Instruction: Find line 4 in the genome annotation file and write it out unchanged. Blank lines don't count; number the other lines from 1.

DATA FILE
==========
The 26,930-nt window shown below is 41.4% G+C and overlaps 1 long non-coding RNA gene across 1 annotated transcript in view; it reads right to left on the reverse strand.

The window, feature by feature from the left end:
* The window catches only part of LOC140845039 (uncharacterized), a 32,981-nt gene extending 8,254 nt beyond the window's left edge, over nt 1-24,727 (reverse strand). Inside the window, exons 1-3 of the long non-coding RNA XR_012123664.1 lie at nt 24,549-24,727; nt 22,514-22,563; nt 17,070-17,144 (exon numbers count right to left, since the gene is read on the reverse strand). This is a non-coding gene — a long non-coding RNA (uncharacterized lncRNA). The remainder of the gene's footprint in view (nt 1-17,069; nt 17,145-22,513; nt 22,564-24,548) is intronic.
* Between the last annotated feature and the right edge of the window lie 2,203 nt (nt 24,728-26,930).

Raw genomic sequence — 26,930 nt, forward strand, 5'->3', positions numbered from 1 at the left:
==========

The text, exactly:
* Between the last annotated feature and the right edge of the window lie 2,203 nt (nt 24,728-26,930).